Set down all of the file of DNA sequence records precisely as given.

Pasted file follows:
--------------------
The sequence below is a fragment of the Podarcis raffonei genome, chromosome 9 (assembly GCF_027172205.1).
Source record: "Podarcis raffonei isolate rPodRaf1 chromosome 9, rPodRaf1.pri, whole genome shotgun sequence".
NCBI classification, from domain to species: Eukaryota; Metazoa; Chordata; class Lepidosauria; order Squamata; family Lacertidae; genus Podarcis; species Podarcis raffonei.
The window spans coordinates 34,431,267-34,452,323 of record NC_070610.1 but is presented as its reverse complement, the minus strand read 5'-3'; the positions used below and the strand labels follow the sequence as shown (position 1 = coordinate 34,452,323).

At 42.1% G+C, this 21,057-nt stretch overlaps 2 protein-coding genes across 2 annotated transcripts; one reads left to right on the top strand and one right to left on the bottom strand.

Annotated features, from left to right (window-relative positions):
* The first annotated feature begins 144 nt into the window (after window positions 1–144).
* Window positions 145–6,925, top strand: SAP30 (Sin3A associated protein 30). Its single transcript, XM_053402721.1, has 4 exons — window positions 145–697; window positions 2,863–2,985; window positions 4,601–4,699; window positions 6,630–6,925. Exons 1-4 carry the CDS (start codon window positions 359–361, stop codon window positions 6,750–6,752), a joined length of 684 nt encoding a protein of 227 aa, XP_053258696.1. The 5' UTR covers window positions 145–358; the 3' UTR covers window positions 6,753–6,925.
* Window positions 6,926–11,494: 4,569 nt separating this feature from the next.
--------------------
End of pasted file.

The sequence below is a fragment of the Podarcis raffonei genome, chromosome 9 (assembly GCF_027172205.1).
Source record: "Podarcis raffonei isolate rPodRaf1 chromosome 9, rPodRaf1.pri, whole genome shotgun sequence".
NCBI classification, from domain to species: Eukaryota; Metazoa; Chordata; class Lepidosauria; order Squamata; family Lacertidae; genus Podarcis; species Podarcis raffonei.
The window spans coordinates 34,431,267-34,452,323 of record NC_070610.1 but is presented as its reverse complement, the minus strand read 5'-3'; the positions used below and the strand labels follow the sequence as shown (position 1 = coordinate 34,452,323).

At 42.1% G+C, this 21,057-nt stretch overlaps 2 protein-coding genes across 2 annotated transcripts; one reads left to right on the top strand and one right to left on the bottom strand.

Annotated features, from left to right (window-relative positions):
* The first annotated feature begins 144 nt into the window (after window positions 1–144).
* Window positions 145–6,925, top strand: SAP30 (Sin3A associated protein 30). Its single transcript, XM_053402721.1, has 4 exons — window positions 145–697; window positions 2,863–2,985; window positions 4,601–4,699; window positions 6,630–6,925. Exons 1-4 carry the CDS (start codon window positions 359–361, stop codon window positions 6,750–6,752), a joined length of 684 nt encoding a protein of 227 aa, XP_053258696.1. The 5' UTR covers window positions 145–358; the 3' UTR covers window positions 6,753–6,925.
* Window positions 6,926–11,494: 4,569 nt separating this feature from the next.